Some Secrets About Selling at Craft Fairs

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Some Secrets About Selling at Craft Fairs on Yarn Obsession @sedruola #craftbusiness

Some Secrets About Selling at Craft Fairs

One of the best parts of working from home and developing your own craft business is the freedom to choose your niche and how to distribute your completed pieces. Today, I’m going to talk to you about selling at craft fairs. Why? Because I get questions about it all the time and I thought it might help as you find the direction you want to take in your business.

I don’t know about you, but I love going to craft fairs. I’m not always a buyer, but I’m always an admirer of the amazing work that people do. The more I consider how much effort they put into, not just their art, but their brand, the more respect I gain for these amazing artists. If you want to be among the best selling at craft fairs I have a few secrets to share with you.

Open vs. Juried

First thing is, that not all craft fairs are created equal. Some fairs are open to anyone who would like to put up a tent, and others jury their exhibitors, meaning you must submit an application and be chosen to participate. The difference between these two types of fairs could also mean the difference in the clientele. But not always. Just as with anything, research needs to be done to make sure a show works for your brand / business.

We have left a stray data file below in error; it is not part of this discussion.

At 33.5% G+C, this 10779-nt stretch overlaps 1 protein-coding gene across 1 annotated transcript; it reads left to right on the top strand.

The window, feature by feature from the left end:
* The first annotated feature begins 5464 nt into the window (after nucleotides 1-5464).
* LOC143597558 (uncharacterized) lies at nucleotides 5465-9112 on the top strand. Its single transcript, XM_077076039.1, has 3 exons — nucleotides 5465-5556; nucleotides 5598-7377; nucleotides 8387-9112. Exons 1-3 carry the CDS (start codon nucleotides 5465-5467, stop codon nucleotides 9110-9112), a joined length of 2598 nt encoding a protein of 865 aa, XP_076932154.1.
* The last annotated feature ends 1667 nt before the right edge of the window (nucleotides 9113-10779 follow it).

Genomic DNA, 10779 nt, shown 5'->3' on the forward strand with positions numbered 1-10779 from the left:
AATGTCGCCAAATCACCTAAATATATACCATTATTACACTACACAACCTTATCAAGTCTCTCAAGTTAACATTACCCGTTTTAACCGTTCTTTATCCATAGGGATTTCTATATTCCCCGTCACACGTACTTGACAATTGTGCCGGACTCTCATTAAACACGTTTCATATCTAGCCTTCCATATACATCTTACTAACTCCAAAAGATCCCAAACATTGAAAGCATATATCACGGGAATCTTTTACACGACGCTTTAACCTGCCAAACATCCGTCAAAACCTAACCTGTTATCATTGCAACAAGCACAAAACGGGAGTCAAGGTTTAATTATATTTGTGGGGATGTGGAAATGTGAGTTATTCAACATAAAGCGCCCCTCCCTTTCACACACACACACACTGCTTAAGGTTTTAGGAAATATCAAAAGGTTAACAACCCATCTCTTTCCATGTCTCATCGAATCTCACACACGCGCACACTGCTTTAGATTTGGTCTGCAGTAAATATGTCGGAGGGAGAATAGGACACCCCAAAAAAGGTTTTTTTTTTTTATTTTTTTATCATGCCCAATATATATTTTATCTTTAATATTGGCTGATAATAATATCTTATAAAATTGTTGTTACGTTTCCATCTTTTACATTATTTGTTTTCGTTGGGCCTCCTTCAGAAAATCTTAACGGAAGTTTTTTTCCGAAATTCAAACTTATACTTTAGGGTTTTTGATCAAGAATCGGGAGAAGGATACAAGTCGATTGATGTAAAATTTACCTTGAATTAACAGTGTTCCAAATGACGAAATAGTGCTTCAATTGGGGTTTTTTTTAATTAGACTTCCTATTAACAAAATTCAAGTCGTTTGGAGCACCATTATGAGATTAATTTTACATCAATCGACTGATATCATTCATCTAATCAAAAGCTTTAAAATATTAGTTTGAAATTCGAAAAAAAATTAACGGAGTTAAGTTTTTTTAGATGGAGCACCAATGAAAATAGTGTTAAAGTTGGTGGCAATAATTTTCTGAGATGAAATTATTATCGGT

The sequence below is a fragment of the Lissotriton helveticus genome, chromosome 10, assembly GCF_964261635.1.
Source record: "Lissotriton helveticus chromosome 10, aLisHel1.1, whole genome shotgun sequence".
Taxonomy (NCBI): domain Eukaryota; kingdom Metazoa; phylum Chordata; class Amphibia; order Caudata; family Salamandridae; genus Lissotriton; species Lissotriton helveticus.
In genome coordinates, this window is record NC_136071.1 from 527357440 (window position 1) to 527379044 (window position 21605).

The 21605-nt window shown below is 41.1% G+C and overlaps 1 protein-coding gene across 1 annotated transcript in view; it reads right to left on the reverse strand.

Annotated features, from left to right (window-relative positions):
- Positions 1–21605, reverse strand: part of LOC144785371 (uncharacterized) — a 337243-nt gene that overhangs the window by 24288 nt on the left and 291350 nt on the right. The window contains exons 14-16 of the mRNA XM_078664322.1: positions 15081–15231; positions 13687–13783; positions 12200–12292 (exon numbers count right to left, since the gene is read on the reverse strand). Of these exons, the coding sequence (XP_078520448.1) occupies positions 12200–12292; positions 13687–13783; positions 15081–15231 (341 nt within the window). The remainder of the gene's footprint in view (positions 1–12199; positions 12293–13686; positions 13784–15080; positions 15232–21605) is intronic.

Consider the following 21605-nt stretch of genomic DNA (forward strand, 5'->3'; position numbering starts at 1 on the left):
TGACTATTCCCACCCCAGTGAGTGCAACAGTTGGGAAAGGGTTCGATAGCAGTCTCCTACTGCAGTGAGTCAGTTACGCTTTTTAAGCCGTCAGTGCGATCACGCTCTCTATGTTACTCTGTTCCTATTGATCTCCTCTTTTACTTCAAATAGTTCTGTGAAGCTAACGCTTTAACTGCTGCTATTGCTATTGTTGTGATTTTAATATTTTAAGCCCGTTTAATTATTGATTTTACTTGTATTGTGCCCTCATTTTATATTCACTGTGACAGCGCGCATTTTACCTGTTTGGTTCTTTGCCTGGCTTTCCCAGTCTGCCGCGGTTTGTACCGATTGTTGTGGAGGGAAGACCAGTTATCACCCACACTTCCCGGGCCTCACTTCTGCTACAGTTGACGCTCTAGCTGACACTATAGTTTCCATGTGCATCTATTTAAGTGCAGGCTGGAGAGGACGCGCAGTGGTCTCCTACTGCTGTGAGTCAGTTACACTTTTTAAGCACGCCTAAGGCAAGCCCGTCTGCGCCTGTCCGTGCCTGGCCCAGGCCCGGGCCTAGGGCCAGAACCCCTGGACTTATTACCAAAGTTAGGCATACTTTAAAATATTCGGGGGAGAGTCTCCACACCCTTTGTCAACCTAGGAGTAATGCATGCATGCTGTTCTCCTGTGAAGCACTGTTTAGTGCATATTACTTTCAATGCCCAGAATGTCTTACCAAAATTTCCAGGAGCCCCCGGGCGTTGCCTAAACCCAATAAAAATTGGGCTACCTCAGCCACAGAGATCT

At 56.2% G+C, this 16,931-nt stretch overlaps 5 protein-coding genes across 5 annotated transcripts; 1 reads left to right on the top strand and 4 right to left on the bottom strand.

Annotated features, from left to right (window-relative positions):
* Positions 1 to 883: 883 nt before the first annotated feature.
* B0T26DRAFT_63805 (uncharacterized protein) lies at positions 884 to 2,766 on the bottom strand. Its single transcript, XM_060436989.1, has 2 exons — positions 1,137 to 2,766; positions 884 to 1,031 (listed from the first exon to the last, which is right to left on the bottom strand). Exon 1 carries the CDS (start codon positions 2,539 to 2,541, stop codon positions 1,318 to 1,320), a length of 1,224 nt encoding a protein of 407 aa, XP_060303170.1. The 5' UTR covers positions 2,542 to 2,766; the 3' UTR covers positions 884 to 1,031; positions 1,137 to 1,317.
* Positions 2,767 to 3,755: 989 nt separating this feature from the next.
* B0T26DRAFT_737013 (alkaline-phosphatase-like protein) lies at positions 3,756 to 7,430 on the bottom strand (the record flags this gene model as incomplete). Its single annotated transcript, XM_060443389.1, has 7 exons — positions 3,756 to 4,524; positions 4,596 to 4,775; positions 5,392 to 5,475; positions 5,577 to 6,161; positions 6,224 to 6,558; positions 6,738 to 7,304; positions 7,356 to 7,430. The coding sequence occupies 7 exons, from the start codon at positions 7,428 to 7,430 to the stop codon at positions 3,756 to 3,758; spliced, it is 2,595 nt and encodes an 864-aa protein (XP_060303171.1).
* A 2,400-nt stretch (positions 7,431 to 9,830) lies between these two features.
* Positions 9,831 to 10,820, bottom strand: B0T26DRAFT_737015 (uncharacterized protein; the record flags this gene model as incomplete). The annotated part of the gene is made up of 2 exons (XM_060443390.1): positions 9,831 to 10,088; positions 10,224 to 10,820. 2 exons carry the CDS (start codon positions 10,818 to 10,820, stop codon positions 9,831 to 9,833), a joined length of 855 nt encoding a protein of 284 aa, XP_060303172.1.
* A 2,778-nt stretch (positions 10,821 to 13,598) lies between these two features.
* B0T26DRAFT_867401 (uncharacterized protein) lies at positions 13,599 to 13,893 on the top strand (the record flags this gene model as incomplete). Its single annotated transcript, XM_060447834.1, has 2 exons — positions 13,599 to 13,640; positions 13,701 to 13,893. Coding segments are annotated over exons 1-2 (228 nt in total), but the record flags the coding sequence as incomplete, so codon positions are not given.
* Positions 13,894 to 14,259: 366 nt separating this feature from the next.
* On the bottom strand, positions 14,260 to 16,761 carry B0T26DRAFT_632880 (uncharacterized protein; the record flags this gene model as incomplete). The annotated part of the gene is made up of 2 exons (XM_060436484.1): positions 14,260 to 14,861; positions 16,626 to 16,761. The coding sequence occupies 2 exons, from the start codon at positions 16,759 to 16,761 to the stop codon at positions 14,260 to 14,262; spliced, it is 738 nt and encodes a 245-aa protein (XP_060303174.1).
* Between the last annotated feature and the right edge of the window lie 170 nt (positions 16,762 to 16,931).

Attend the show

Before you decide if you want to be a vendor, attend a show as a guest. Walk around and get a feel for the atmosphere, vendors and the attending crowd. Talk to the vendors letting them know you’re considering it for your business and let them tell you their experience. However, don’t take one person’s word, make sure to talk to several vendors who are complimentary to what you do. One person may have a bad experience whereas another loves the show. Getting more than one opinion will help you formulate a well-rounded idea about the show and whether or not it’s right for your business.

Research Your Costs

With every craft show there are costs beyond just the booth fee. Make sure you know what those costs are and if you’ll be able to not only cover your expenses but leave with a profit. Some costs you may need to consider include: travel, license fees (if applicable), banner, table, booth and materials to create your pieces. All those costs factor into whether or not you’ll have a successful or mediocre show.

Share Space and Resources

A great way to keep your expenses down while you decide on the show you’d like to make regulars on your craft circuit is by sharing space and resources. If you can borrow a tent and table from someone or share a booth so you can split the costs, those are great ways to try something out before fully committing to making craft fairs a regular part of your marketing and selling.

Price Properly

It is easy to note that less expensive items tend to sell better at a craft fair, however, that doesn’t mean that everything you bring to a fair needs to be inexpensive. Bring items in various price points. Giving your customers options may open up potential for later sales away from the craft venue. You can also offer custom work by having a catalog of items that can be ordered but are not readily available in the booth. You want to cover your costs so everything cannot be in the lower price range, but giving your customers options also gives you options for making the sales. In my book Pricing Crochet Fairly for Maximum Profit I talk about various pricing options that will be of help when considering how to price for an art show.